This hard Italian cheese is our go-to for wine pairing. We also love sprinkling it on our most indulgent pasta dishes. Sadly, parmesan also falls into the higher-calorie cheese category. A 1-ounce serving provides 119 calories. Like brie and mozzarella, it’s also higher in fat. Parmesan packs 7.9 grams of fat in a 1-ounce serving, 4.4 grams of which are saturated.
But parmesan cheese is also a great source of protein. A 1-ounce serving has 8.1 grams of protein, more than double the 4 grams found in feta. This cheese does have a higher sodium content, though. A 1-ounce serving contains roughly 428 milligrams of the mineral. Eating one or two cubes of parmesan per day won’t harm your health, but getting too much sodium in your diet could lead to high blood pressure over time.
Cheddar is one of the most popular cheese varieties in the United States. It’s a bright orange or pale yellow, medium-hard cheese made from cow’s milk. We love to eat it with just about everything — apples, crackers, in ham sandwiches, you name it. A typical 1-ounce slice of cheddar cheese yields 113 calories, 9 grams of fat (six of which are saturated), 174 milligrams of sodium and 7 grams of protein.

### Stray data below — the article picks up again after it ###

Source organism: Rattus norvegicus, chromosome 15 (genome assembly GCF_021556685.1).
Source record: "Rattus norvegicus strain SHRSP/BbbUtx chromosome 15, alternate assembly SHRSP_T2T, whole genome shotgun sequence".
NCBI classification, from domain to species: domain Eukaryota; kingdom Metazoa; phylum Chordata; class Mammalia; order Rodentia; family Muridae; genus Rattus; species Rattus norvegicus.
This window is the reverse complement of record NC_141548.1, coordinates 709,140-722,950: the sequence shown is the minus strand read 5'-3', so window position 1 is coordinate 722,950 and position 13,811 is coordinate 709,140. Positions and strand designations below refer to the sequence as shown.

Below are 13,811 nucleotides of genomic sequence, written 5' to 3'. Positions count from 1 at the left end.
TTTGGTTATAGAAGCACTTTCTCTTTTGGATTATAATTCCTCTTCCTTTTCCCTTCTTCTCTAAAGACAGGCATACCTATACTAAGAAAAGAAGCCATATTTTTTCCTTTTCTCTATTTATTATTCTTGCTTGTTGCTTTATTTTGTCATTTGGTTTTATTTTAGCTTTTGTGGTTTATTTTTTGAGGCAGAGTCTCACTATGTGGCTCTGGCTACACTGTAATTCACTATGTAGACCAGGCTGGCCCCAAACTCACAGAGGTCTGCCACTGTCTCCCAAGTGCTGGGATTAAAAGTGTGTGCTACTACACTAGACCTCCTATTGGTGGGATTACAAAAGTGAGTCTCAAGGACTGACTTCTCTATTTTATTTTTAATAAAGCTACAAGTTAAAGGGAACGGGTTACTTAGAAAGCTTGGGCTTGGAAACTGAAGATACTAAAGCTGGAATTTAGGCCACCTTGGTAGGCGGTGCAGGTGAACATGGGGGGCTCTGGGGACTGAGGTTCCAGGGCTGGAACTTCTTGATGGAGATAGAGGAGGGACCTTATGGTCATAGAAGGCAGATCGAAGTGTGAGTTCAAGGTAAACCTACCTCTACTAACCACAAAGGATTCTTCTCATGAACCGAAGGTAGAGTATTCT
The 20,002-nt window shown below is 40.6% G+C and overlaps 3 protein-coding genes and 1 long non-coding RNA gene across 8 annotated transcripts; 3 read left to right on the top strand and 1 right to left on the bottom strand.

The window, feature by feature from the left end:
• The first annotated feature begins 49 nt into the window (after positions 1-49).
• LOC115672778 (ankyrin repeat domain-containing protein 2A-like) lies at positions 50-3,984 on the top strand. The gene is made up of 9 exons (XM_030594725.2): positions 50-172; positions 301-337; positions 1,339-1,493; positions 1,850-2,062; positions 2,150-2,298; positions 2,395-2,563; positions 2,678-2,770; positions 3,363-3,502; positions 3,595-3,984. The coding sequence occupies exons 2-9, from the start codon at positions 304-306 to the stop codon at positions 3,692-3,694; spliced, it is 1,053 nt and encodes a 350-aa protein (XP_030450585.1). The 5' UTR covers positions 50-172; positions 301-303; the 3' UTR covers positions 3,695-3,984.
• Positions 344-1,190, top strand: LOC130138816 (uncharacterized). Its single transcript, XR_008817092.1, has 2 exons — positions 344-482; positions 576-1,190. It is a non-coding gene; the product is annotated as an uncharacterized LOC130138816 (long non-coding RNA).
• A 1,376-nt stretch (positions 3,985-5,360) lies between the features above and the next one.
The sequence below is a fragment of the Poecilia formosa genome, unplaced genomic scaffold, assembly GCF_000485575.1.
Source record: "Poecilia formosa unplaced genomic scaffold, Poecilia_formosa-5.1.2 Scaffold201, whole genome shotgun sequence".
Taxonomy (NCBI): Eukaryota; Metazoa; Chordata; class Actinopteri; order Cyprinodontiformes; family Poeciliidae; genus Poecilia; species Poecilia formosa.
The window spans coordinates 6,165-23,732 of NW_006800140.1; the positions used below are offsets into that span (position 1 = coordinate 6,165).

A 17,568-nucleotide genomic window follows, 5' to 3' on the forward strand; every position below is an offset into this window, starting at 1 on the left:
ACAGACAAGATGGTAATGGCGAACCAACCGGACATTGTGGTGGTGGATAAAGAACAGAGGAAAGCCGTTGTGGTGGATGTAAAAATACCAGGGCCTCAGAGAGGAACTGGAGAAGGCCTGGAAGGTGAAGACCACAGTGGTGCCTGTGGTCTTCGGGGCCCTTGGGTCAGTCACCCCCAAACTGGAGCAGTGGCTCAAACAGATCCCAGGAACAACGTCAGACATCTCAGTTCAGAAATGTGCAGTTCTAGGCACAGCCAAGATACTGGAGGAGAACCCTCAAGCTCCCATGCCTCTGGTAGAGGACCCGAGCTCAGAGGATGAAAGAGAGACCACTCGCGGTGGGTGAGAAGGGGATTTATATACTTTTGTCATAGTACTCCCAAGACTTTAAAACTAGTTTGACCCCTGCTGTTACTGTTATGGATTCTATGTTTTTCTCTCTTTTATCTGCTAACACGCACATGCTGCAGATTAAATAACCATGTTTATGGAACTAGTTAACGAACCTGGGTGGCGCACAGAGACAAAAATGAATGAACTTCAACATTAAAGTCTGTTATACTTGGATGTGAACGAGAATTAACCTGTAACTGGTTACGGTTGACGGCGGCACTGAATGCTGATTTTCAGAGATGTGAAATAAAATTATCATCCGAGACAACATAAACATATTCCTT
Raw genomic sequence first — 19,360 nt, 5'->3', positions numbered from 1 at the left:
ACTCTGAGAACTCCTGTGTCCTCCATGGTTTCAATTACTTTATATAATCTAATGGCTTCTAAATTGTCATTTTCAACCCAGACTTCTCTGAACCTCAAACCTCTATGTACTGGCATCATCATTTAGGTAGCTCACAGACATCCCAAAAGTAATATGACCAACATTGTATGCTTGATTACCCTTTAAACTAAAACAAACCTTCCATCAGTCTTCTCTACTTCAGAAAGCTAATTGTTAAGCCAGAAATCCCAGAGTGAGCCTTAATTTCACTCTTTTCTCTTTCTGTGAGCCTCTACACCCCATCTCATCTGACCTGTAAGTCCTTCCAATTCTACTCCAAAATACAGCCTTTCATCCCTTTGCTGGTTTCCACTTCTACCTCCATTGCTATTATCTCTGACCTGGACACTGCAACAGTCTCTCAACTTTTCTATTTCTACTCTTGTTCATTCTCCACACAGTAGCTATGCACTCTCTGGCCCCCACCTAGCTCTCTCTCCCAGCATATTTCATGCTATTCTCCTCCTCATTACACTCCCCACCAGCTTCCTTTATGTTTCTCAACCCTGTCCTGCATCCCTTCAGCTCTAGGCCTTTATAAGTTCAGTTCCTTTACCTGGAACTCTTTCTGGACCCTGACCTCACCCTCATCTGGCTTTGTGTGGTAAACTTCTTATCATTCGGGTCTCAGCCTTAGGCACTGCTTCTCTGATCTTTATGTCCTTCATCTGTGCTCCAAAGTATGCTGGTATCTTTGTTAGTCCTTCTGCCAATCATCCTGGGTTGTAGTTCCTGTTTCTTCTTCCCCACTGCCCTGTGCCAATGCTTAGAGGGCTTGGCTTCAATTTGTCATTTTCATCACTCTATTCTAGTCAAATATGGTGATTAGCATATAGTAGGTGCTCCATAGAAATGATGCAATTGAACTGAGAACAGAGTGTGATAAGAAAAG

Like parmesan and brie, cheddar cheese is also slightly higher in calories compared to cheese varieties like feta and mozzarella, but it’s also high in protein and naturally lower in sodium than other cheese types on this list. Consuming higher protein foods has two distinct benefits. Consuming more protein is proven to increase your feeling of fullness and reduce food cravings. Also, if you’re looking to lose weight, increasing your protein intake can help you preserve your muscle mass during your weight loss journey.
This cheese is famous for its unique holy texture — and because it was Jerry’s favorite cheese in “Tom and Jerry“. But you might not know that “Swiss cheese” is actually a generic name for several related cheese varieties. These cheese varieties are the American version of Switzerland’s classic Emmental cheese. Swiss cheese is known for its savory (yet not too sharp) flavor. Typically, a 1-ounce slice of Swiss cheese contains 106 calories, 8 grams of fat (five of which are saturated), 54 milligrams of sodium and 8 grams of protein.
While it’s not the cheese with the lowest amount of calories and fat, we like that it contains significantly less sodium than other cheeses. This medium-hard cheese variety is also one of the ones with the most calcium per serving. A 1-ounce slice of Swiss cheese typically contains 221 milligrams of calcium, which is about 22 percent of your recommended daily value.
We love eating this cheese melted on hoagies, pizzas and paninis. Provolone tends to be creamy and smooth with a slightly tangy flavor. A 1-ounce slice of provolone cheese typically has 98 calories, 7 grams of fat (4.8 grams of which is saturated), 245 milligrams of sodium and 7 grams of protein.
Provolone is slightly lower in calories and fat compared to Swiss cheese, but it has more than four times the amount of sodium compared to the latter. So if you’re someone who tends to consume an abundance of salty snacks throughout the day, we recommend that you opt for Swiss cheese instead of provolone the next time you make yourself a ham and cheese sandwich.